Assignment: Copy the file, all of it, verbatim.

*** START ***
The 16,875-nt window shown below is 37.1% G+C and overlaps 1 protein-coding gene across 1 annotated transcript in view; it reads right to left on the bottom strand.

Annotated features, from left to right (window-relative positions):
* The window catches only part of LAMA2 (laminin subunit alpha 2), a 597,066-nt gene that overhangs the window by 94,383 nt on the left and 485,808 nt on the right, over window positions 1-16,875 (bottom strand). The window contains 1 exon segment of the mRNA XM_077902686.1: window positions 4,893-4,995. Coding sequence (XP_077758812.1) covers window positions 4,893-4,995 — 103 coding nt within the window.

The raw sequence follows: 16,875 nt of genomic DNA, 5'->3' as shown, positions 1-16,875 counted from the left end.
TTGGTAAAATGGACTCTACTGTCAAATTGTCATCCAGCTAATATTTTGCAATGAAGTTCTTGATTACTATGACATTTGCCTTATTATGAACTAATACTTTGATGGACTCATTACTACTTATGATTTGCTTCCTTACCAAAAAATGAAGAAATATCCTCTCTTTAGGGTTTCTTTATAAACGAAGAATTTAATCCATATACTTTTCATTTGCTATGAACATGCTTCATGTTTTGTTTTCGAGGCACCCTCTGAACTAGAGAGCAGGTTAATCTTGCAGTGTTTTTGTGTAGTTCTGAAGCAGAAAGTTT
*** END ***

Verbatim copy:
The 16,875-nt window shown below is 37.1% G+C and overlaps 1 protein-coding gene across 1 annotated transcript in view; it reads right to left on the bottom strand.

Annotated features, from left to right (window-relative positions):
* The window catches only part of LAMA2 (laminin subunit alpha 2), a 597,066-nt gene that overhangs the window by 94,383 nt on the left and 485,808 nt on the right, over window positions 1-16,875 (bottom strand). The window contains 1 exon segment of the mRNA XM_077902686.1: window positions 4,893-4,995. Coding sequence (XP_077758812.1) covers window positions 4,893-4,995 — 103 coding nt within the window.

The raw sequence follows: 16,875 nt of genomic DNA, 5'->3' as shown, positions 1-16,875 counted from the left end.
TTGGTAAAATGGACTCTACTGTCAAATTGTCATCCAGCTAATATTTTGCAATGAAGTTCTTGATTACTATGACATTTGCCTTATTATGAACTAATACTTTGATGGACTCATTACTACTTATGATTTGCTTCCTTACCAAAAAATGAAGAAATATCCTCTCTTTAGGGTTTCTTTATAAACGAAGAATTTAATCCATATACTTTTCATTTGCTATGAACATGCTTCATGTTTTGTTTTCGAGGCACCCTCTGAACTAGAGAGCAGGTTAATCTTGCAGTGTTTTTGTGTAGTTCTGAAGCAGAAAGTTT